Today’s technology means that we can do our work anywhere and at any time. Teams can be built across all sorts of boundaries that were unthinkable just a few years ago and having everyone in the same physical office is no longer a necessity.
There are a lot of upsides to virtual work environments. Companies can hire the best staff regardless of physical location and attract talent that needs more flexible schedules. A recent Stanford study showed that well managed virtual workers can be more productive and stay in jobs for longer. (Of course, not all jobs can be remote nor are all employees suited to, or wanting to, work remotely.)
These benefits are only possible, though, with good management practices. Without the proper processes, resources and support, managing virtual employees can be a drain on an organization. To make sure your organization is consciously aware of and integrating the practices that make for good remote employees, here are a few things to keep in mind.
Technology makes it easy to communicate. It also makes it easy to miscommunicate (especially on email.) To foster trust and camaraderie right from the start, new hires should be in the physical office for a set amount of time when they begin their jobs. Whether that’s 3 days or 3 weeks, it’s an important time for learning, bonding and getting a sense of how people in the office (and other remote workers) keep in touch with each other. It also lessens the chance that employees will “silo” themselves when working remotely. People who know each other are more likely to feel comfortable asking questions and collaborating.
It’s also important to schedule times during the year when the whole company comes together so that personal connections are ongoing. Retreats, for example, are a good time to talk about company wide issues and bond teams. They are especially important for virtual employees who miss out on the downtime conversations, familiarity and friendships that happen in offices.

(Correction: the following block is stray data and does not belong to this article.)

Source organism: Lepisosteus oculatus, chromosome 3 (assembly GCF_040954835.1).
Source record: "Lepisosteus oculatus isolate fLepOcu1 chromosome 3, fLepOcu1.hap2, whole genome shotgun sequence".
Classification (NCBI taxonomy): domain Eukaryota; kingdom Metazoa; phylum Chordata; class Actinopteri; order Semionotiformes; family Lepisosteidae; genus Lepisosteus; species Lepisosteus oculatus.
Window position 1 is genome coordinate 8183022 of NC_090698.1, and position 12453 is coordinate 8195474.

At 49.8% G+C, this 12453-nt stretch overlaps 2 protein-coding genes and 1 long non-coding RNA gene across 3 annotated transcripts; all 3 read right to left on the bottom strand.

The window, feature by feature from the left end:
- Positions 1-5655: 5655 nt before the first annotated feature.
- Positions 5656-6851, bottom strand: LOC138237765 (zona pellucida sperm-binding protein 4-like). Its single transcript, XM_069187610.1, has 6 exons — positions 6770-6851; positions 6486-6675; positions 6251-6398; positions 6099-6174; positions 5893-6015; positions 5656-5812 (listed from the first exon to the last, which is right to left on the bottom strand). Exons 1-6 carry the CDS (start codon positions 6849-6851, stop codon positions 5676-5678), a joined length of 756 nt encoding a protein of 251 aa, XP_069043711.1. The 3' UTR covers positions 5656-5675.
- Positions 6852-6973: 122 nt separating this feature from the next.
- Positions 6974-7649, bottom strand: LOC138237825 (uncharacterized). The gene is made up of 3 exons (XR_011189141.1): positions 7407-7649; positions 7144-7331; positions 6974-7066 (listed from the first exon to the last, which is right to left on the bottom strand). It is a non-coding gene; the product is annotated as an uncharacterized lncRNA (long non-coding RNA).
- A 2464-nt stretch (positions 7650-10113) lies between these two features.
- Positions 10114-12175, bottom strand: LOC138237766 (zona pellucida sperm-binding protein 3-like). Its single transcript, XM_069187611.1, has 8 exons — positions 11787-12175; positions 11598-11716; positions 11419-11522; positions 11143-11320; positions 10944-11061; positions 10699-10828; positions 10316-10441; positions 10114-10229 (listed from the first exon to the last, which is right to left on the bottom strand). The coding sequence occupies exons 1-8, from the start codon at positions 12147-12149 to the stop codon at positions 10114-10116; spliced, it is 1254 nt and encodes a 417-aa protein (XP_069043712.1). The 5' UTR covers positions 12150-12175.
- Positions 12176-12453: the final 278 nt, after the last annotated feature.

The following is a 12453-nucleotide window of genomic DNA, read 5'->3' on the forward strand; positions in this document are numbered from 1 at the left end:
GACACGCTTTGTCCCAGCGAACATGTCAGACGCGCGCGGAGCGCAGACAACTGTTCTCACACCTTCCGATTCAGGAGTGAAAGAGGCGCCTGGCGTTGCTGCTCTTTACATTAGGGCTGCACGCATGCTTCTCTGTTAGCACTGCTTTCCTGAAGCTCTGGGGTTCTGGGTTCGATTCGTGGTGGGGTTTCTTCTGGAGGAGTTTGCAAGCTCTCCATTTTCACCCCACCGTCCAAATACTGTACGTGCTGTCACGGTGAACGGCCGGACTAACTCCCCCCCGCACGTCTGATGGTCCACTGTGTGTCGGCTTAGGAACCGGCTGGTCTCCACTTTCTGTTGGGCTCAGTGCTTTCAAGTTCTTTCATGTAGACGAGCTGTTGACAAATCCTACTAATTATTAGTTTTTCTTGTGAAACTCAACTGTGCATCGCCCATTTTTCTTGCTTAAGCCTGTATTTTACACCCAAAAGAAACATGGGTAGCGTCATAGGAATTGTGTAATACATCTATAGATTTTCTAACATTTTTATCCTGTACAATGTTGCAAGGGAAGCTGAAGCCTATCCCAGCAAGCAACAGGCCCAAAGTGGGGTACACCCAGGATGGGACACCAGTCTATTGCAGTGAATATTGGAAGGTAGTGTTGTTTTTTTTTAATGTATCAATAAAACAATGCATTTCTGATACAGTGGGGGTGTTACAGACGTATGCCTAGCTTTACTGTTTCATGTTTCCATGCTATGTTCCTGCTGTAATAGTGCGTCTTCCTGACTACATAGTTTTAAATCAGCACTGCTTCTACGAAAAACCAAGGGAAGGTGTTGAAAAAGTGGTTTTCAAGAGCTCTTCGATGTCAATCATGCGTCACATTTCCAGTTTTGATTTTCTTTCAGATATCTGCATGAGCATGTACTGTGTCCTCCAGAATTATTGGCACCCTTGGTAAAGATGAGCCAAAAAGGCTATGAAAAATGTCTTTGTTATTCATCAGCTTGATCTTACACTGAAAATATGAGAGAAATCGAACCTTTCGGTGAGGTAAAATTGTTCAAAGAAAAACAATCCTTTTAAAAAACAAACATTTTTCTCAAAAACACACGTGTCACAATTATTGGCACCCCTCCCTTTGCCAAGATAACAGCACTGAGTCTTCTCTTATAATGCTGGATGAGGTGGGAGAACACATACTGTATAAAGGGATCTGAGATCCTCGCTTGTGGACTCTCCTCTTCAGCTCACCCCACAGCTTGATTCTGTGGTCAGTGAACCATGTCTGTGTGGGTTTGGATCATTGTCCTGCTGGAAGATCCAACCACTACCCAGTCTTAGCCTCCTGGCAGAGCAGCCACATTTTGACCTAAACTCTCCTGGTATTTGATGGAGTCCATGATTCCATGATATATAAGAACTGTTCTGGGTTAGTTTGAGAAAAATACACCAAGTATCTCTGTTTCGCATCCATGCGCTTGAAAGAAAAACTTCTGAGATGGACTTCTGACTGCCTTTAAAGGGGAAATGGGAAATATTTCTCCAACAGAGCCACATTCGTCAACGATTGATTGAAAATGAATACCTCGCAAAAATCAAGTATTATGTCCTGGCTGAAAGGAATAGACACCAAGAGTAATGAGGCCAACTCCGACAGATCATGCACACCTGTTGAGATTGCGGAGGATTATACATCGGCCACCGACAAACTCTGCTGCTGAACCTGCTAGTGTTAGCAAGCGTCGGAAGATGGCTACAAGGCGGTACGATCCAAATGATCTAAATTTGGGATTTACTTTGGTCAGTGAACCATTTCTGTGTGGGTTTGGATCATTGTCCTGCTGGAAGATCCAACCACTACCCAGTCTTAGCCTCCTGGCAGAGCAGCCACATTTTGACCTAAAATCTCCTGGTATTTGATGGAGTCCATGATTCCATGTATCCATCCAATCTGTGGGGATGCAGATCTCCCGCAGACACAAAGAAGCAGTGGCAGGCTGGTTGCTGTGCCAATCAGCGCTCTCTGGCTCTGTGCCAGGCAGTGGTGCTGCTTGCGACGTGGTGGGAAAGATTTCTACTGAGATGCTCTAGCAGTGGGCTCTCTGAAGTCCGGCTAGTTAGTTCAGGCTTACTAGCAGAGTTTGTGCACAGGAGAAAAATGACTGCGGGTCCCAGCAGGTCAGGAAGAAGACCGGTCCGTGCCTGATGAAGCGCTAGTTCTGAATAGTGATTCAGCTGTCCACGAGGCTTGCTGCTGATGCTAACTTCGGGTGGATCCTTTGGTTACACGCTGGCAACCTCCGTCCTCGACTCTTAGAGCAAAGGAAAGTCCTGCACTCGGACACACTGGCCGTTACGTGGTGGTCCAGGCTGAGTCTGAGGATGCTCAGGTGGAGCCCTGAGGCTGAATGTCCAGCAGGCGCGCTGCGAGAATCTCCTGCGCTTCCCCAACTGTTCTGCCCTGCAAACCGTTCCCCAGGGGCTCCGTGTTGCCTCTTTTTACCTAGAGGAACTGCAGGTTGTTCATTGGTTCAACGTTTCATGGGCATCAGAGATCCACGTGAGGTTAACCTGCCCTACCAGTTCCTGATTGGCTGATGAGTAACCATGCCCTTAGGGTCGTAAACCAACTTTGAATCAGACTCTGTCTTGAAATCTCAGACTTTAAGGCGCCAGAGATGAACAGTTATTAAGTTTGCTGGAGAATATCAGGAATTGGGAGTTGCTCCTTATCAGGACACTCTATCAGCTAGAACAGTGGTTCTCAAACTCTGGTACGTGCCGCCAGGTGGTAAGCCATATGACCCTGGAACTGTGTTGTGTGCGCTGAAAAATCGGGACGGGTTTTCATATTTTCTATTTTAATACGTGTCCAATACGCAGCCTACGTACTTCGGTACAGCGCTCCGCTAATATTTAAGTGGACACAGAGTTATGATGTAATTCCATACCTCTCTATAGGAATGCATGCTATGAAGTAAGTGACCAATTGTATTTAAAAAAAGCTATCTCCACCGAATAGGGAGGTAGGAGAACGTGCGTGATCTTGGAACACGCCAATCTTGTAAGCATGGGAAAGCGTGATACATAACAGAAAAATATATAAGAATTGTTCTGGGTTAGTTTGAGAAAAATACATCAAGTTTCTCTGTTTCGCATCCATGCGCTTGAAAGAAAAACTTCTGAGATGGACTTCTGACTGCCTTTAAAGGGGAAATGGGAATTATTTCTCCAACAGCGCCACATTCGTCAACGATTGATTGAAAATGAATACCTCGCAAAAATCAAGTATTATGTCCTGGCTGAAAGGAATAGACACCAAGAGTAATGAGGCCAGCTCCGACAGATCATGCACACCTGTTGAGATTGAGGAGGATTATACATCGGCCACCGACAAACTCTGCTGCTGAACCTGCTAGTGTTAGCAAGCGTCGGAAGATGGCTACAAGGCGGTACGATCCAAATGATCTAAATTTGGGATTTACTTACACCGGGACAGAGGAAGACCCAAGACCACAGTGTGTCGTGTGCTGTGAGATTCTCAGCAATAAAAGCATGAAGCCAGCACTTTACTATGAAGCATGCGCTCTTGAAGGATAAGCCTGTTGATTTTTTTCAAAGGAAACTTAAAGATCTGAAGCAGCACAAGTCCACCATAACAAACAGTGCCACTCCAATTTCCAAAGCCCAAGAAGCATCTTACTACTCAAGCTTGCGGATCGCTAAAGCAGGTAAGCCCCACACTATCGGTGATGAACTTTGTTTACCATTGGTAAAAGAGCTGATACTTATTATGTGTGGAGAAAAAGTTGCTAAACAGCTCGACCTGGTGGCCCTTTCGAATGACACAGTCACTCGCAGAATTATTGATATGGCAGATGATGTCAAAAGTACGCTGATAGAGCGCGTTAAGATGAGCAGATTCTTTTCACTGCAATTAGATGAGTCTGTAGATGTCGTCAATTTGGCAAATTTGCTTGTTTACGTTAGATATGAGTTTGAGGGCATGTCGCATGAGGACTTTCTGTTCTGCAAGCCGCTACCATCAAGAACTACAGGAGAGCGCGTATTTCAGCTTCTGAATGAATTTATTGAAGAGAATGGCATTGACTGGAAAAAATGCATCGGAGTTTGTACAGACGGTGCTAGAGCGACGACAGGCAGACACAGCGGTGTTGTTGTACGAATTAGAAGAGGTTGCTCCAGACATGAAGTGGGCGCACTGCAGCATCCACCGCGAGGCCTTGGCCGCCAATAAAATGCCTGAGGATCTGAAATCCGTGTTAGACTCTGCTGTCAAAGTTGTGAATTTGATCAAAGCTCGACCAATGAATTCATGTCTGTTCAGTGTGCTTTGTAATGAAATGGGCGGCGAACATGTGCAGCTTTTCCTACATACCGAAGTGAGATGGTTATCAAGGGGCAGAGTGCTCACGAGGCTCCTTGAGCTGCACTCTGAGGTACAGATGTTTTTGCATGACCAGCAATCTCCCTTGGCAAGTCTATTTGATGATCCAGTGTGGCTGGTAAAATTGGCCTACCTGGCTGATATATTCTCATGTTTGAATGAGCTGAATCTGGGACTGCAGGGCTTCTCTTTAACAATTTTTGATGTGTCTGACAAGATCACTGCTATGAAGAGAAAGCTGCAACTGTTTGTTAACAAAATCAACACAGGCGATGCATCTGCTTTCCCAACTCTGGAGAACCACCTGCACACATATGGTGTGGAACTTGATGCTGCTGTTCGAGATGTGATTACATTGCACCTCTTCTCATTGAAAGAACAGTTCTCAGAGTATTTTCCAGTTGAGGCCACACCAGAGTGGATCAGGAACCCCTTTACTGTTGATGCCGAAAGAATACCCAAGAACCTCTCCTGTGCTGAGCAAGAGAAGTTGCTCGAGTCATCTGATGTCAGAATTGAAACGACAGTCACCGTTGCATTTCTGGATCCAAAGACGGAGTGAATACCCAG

Communicate a lot, and then some more. A lot of information that gets communicated in offices is done casually – a passing comment over coffee, a lunch meeting. Remember that remote employees aren’t in on these moments.
Project meetings, team meetings, supervisor meetings. They need not be every day, but they should be consistent. Have an employee set a weekly check in with her supervisor. Do you have a multiple remote employees in the same position, but who don’t work together? Have them speak once a month so that they can bounce ideas, thoughts and yes, frustrations, off of each other. Does your office have a communications director? Have your virtual people hear what he has to say, even if they don’t ‘need’ to be in touch all of the time.
Communication goes both ways. Have your virtual employees let other staff know when they’re available and if they work out of the office part time, what those days are. They should feel free to ask when they have questions, and should be comfortable with colleagues reaching out to them at unscheduled times. (Asking people how they prefer to be reached is a good idea – some people only check email at certain times of day, but hate the phone, some prefer video chats.)
Technology is what lets the virtual office exist, so use it. Make sure that all of your staff has access to the same things. Shared documents and calendars, for instance. Do keep in mind that something that seems small, like saving files in a ‘cloud’ rather than on a desktop can feel like a shift in culture to those people who aren’t remote.
There are all sorts of tools for videoconferences and IM-ing between networked staff that will make the ‘office’ run more smoothly. Be sure that wherever they are that your employees not only have access and know how to use these, but that they have support. Whether it’s IT support when something isn’t working or a strong enough internet connection, technology only works when it works.
If your organization has virtual employees, a strong infrastructure with good communication and the right tools will help them – and you – thrive.